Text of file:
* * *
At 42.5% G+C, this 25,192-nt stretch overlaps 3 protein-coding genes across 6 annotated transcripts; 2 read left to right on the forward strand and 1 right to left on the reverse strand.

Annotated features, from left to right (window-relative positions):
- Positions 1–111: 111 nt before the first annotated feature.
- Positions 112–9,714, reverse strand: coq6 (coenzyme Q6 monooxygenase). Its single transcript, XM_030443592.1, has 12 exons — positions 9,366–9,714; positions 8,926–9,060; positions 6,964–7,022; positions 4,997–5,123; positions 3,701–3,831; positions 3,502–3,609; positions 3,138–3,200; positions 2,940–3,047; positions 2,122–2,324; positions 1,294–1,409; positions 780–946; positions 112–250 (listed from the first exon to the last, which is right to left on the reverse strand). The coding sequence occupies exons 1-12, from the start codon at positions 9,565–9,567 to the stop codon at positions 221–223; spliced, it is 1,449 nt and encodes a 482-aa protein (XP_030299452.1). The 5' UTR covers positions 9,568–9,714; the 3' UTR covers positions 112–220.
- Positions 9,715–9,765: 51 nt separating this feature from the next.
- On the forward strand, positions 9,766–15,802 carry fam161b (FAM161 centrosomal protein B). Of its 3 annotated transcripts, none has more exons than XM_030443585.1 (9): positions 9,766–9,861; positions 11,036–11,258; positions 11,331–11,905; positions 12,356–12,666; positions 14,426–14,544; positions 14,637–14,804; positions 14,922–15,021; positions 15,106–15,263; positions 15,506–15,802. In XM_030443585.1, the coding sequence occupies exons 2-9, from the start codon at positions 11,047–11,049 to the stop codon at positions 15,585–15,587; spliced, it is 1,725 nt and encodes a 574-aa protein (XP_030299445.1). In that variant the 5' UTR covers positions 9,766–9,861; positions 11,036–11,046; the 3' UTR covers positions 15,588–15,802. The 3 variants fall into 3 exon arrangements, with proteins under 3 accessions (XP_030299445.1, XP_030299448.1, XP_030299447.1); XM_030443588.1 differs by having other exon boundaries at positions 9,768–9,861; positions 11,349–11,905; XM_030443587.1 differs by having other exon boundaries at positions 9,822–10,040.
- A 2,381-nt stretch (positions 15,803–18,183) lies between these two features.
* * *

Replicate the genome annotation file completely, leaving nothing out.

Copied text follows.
At 42.5% G+C, this 25,192-nt stretch overlaps 3 protein-coding genes across 6 annotated transcripts; 2 read left to right on the forward strand and 1 right to left on the reverse strand.

Annotated features, from left to right (window-relative positions):
- Positions 1–111: 111 nt before the first annotated feature.
- Positions 112–9,714, reverse strand: coq6 (coenzyme Q6 monooxygenase). Its single transcript, XM_030443592.1, has 12 exons — positions 9,366–9,714; positions 8,926–9,060; positions 6,964–7,022; positions 4,997–5,123; positions 3,701–3,831; positions 3,502–3,609; positions 3,138–3,200; positions 2,940–3,047; positions 2,122–2,324; positions 1,294–1,409; positions 780–946; positions 112–250 (listed from the first exon to the last, which is right to left on the reverse strand). The coding sequence occupies exons 1-12, from the start codon at positions 9,565–9,567 to the stop codon at positions 221–223; spliced, it is 1,449 nt and encodes a 482-aa protein (XP_030299452.1). The 5' UTR covers positions 9,568–9,714; the 3' UTR covers positions 112–220.
- Positions 9,715–9,765: 51 nt separating this feature from the next.
- On the forward strand, positions 9,766–15,802 carry fam161b (FAM161 centrosomal protein B). Of its 3 annotated transcripts, none has more exons than XM_030443585.1 (9): positions 9,766–9,861; positions 11,036–11,258; positions 11,331–11,905; positions 12,356–12,666; positions 14,426–14,544; positions 14,637–14,804; positions 14,922–15,021; positions 15,106–15,263; positions 15,506–15,802. In XM_030443585.1, the coding sequence occupies exons 2-9, from the start codon at positions 11,047–11,049 to the stop codon at positions 15,585–15,587; spliced, it is 1,725 nt and encodes a 574-aa protein (XP_030299445.1). In that variant the 5' UTR covers positions 9,766–9,861; positions 11,036–11,046; the 3' UTR covers positions 15,588–15,802. The 3 variants fall into 3 exon arrangements, with proteins under 3 accessions (XP_030299445.1, XP_030299448.1, XP_030299447.1); XM_030443588.1 differs by having other exon boundaries at positions 9,768–9,861; positions 11,349–11,905; XM_030443587.1 differs by having other exon boundaries at positions 9,822–10,040.
- A 2,381-nt stretch (positions 15,803–18,183) lies between these two features.